Assessing Geoffrey Rush: Characters Depraved and Themes Unwholesome at Best
Subject: Geoffrey Rush 59-year old Australian actor
Date of Assessment: May 18, 2011
Positive Buzzwords: Versatile, decorated, theatrical
Negative Buzzwords: Nude (sad but true)
The Case: Within the Hollywood tradition, nudity within movies is almost always of the female variety. Not so when it comes to this week’s subject, Geoffrey Rush, who gets naked (in Quills and Candy, just to name a few instances) nearly as often as Kate Winslet does. While his physical form (and the fact that he has never had a problem with showing it) has very little to do with his acting ability, Rush’s nudity often points towards his no-holds-barred approach to stunning performances in a variety of genres and mediums. In fact, his accomplishments extend not only in movies but also in television and plays; he’s quite the decorated actor and one of only a few handfuls to achieve the so-called “Triple Crown of Acting” (Academy Award, Tony Award, and Emmy Award) during his tenure as an actor. As far as Oscars go, he was nominated three times (Quills; Shakespeare in Love; The King’s Speech) and won the Best Actor for his performance in Shine. Then, he won the 2009 Tony Award for Best Performance by a Leading Actor in a Play for Exit the King and has since followed that up with rave reviews for his performance in Diary of a Madman.
Ordinarily (and if you’re familiar with these assessments, you already know this), I try not to make a big deal about awards, particularly the Oscar variety. Seriously, I am still holding that grudge on behalf of the bloody good Gary Oldman; but in Geoffrey Rush’s case, this seems to be a rare instance where the Academy actually has its head on straight. Hey, it could happen.
Where Geoffrey really sets himself apart from most of the actors that we talk about both here at Pajiba and in Hollywood in general in that he is, foremost, much more of a theatrical actor than a cinematical one. Indeed, most actors (even the serious ones) take, at most, one or two shots at Broadway or the West End. Geoffrey, however, has appeared in over 70 theatrical productions. In film (to put it simply), he’s also a man of classics (Twelfth Night; Les Miserables). Hell, even when he’s not working with a actual classic material, he’s playing fictionalized versions of characters, including The Marquis de Sade in Quills, who questioned the very authority of classics and the establishment itself.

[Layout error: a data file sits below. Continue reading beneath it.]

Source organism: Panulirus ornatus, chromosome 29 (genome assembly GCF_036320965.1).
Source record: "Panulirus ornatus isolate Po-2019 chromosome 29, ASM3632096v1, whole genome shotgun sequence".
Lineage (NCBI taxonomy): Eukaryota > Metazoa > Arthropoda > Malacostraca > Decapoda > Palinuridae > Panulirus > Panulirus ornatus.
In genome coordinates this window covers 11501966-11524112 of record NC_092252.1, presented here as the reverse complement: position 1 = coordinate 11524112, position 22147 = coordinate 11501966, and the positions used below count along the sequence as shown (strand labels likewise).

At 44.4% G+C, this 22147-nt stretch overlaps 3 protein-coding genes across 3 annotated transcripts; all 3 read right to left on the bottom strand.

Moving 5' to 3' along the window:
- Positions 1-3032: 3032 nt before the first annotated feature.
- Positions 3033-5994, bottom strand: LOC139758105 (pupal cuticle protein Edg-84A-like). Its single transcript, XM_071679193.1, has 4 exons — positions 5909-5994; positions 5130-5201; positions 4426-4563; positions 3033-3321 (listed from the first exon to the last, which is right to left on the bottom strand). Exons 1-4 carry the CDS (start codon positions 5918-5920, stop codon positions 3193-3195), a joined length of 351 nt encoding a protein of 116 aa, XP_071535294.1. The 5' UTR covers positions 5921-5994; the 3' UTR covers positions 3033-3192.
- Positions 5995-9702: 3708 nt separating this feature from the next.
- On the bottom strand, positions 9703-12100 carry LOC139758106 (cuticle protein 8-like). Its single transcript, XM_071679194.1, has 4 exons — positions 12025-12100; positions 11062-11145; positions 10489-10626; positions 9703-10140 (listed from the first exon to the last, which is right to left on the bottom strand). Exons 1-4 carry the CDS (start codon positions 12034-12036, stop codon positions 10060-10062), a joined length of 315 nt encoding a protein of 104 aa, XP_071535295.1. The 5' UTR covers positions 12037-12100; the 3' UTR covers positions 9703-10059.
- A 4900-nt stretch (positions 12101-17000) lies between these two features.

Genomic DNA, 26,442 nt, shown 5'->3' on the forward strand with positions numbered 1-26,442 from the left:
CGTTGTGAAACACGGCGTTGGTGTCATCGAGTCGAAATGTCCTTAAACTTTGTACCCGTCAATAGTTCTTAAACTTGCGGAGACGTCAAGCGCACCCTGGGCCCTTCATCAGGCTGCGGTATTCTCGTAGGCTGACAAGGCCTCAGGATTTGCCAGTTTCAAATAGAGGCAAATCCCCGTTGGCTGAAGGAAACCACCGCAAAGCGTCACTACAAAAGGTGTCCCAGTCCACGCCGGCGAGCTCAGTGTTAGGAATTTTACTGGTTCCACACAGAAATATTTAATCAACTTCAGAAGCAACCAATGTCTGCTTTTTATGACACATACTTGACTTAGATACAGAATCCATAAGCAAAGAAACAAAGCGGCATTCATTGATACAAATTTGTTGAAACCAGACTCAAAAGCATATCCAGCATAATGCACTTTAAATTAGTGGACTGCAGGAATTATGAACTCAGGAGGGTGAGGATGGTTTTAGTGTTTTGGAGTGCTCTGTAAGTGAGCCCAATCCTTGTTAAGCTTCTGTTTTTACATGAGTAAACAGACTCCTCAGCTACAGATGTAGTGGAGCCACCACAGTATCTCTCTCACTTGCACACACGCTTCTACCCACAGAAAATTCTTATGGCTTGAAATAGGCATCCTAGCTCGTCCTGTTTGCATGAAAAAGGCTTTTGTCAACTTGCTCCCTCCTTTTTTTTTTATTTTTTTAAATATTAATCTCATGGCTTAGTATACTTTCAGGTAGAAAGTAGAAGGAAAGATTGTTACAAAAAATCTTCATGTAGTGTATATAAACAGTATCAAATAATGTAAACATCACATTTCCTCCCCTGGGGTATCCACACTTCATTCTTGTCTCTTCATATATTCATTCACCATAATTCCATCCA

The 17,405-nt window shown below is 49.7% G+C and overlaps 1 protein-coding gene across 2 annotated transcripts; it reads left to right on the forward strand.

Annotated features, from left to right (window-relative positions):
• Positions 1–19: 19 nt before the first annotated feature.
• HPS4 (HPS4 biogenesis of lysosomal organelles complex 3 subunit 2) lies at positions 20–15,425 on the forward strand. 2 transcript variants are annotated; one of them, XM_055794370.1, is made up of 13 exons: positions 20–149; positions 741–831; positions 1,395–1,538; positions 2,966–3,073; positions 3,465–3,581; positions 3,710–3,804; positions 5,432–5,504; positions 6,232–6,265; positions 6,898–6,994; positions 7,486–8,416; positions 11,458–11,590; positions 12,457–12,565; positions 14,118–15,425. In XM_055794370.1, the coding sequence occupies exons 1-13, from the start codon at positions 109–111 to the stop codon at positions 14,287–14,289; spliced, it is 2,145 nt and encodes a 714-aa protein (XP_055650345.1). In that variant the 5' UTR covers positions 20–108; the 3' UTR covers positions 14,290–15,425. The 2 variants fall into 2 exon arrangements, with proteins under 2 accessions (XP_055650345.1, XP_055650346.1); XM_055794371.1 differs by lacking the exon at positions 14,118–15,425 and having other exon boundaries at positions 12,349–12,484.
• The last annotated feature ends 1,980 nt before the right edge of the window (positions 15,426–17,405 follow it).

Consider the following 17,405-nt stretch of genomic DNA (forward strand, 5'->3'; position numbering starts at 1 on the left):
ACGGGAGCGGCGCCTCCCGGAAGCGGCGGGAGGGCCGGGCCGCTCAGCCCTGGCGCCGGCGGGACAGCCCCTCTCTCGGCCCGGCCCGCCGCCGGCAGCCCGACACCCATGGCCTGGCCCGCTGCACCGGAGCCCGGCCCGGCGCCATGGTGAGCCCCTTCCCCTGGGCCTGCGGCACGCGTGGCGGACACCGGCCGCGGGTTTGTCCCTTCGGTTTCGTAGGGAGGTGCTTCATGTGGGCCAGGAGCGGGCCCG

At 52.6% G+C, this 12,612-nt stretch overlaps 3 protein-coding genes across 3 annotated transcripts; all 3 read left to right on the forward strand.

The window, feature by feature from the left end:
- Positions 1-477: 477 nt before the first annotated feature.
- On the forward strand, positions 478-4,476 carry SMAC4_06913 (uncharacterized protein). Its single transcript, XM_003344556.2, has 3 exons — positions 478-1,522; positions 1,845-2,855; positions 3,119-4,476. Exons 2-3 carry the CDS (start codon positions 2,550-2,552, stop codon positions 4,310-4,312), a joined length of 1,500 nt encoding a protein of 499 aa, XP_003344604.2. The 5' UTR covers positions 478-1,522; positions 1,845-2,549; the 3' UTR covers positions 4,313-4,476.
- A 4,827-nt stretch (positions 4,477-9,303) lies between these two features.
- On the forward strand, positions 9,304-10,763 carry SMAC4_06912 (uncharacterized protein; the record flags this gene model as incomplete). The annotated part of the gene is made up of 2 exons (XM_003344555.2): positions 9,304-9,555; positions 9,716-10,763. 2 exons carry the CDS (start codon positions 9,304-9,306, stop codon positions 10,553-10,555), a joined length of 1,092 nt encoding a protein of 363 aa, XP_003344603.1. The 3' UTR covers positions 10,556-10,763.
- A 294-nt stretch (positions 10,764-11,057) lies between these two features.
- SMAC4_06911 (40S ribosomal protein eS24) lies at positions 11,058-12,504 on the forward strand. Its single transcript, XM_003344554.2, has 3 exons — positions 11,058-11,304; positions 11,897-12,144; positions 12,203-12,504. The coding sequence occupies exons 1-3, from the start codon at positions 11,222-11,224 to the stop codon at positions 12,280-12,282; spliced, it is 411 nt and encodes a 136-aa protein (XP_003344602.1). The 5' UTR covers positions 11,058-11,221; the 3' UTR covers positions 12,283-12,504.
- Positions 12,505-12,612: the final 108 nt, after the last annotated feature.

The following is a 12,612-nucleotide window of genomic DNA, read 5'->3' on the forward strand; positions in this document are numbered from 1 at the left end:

Almost inevitably, he’s suffered many missteps — House on Haunted Hill; The Warrior’s Way; Intolerable Cruelty; Bran Nue Dae; and Mystery Men (Casanova Frankenstein, really?) — but has managed to overcome all such obstacles through his participation within loftier pursuits such as Shine, Elizabeth (and its sequel), Quills, Frida, and (to a degree) Shakespeare in Love. Not to mention other crowd favorites like The Life and Death of Peter Sellers, Munich, and The King’s Speech. In addition, Rush is perfectly capable of turning tail and appearing as one of the most entertaining characters in a damn Disney franchise, Captain Hector Barbossa in the Pirates of the Caribbean trilogy and its upcoming fourth installment, Pirates of the Caribbean: On Stranger Tides. Not bad for a man who considers himself a character actor above all else.
Prognosis: Geoffrey Rush, to put it mildly, has done (and probably will continue to do) everything correctly as far as his acting career is concerned (other than possibly what’s to come in the Green Lantern). He’s appeared as an actor of films with artistic merit, adaptations of classics, and compete and total fluff. At this moment, I’d ideally provide you with a clip from one of his movie roles, but I find it more appropriate here to remember his captivating performance in The King’s Exit on Broadway.
Agent Bedhead lives in Tulsa, Oklahoma. She and her little black heart can be found at agentbedhead.com.
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